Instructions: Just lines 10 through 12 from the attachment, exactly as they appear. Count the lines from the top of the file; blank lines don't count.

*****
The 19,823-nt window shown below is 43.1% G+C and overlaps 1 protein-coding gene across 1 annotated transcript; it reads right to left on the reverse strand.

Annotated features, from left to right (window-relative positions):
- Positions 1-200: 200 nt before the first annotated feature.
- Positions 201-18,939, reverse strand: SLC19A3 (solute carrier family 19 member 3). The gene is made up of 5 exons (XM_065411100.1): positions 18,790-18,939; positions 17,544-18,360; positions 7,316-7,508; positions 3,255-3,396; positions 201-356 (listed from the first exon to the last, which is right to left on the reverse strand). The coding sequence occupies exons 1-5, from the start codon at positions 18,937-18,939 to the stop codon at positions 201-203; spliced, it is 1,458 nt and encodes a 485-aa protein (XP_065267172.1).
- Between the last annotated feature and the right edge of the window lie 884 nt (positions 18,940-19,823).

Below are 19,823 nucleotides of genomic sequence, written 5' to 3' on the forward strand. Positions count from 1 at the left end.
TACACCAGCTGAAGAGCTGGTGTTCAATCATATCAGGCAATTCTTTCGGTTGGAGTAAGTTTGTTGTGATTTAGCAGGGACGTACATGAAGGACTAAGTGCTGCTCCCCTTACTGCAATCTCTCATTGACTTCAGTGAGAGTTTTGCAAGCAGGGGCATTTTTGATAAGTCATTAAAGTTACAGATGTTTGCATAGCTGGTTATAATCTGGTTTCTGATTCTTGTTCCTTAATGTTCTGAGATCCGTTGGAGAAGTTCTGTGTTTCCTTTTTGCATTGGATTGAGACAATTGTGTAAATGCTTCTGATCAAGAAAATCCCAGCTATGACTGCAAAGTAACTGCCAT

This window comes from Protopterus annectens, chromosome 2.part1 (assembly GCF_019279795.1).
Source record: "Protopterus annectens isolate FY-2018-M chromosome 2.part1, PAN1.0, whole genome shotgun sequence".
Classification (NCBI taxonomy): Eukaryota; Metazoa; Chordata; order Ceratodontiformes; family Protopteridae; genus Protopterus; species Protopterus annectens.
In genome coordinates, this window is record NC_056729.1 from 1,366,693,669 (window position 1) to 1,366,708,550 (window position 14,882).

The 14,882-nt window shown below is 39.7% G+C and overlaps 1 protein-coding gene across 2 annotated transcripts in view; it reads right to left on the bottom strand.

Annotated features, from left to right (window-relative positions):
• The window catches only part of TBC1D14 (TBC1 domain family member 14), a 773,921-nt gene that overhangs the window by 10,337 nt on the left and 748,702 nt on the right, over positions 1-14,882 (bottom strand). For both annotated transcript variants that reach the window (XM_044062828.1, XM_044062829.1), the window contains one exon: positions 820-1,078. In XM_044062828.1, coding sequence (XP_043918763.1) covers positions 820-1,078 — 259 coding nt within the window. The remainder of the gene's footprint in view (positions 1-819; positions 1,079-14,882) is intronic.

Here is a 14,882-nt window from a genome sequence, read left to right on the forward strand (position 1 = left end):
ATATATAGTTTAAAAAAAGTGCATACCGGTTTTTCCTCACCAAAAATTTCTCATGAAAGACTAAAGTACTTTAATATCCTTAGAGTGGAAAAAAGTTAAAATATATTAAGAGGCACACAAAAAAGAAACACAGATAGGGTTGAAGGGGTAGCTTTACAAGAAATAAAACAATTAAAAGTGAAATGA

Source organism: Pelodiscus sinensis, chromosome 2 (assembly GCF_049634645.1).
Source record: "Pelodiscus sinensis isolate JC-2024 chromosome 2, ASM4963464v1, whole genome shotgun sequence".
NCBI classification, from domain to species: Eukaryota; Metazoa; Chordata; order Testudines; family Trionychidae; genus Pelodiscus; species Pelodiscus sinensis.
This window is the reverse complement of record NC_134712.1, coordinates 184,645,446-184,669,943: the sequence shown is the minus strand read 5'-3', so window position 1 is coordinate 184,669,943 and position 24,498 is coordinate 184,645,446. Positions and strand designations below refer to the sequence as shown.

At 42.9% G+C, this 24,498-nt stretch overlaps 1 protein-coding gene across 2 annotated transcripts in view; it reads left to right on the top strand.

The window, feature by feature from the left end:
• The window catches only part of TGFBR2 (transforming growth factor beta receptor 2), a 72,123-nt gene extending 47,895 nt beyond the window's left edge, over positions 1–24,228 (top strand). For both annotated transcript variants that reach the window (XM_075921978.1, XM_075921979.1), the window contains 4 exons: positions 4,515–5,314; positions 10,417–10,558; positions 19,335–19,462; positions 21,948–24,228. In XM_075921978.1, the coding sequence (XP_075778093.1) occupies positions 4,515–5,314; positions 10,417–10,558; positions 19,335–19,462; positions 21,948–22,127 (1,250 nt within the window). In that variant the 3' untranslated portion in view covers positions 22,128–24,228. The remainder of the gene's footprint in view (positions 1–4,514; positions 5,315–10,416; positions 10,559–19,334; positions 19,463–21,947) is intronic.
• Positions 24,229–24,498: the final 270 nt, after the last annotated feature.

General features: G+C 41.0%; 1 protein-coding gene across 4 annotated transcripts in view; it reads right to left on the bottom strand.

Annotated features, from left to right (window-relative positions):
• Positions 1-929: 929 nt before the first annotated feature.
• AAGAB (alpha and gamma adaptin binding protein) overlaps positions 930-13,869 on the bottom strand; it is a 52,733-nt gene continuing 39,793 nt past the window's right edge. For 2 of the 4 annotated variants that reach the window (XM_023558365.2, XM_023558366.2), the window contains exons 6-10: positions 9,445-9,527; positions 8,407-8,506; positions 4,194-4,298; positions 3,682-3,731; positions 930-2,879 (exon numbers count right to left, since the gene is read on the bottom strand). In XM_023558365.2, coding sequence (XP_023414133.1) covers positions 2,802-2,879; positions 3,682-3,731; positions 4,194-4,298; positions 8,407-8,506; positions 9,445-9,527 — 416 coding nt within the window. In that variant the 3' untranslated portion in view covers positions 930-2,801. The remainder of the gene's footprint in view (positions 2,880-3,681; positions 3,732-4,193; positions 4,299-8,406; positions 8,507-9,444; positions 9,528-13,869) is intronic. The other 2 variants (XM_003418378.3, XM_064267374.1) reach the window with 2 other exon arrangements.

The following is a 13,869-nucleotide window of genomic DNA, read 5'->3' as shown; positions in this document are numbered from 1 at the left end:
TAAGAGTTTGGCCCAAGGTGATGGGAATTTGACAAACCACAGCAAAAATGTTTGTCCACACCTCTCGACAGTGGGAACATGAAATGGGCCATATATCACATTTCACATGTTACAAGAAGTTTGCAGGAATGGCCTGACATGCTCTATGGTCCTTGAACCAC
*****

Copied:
Classification (NCBI taxonomy): Eukaryota; Metazoa; Chordata; order Ceratodontiformes; family Protopteridae; genus Protopterus; species Protopterus annectens.
In genome coordinates, this window is record NC_056729.1 from 1,366,693,669 (window position 1) to 1,366,708,550 (window position 14,882).

The 14,882-nt window shown below is 39.7% G+C and overlaps 1 protein-coding gene across 2 annotated transcripts in view; it reads right to left on the bottom strand.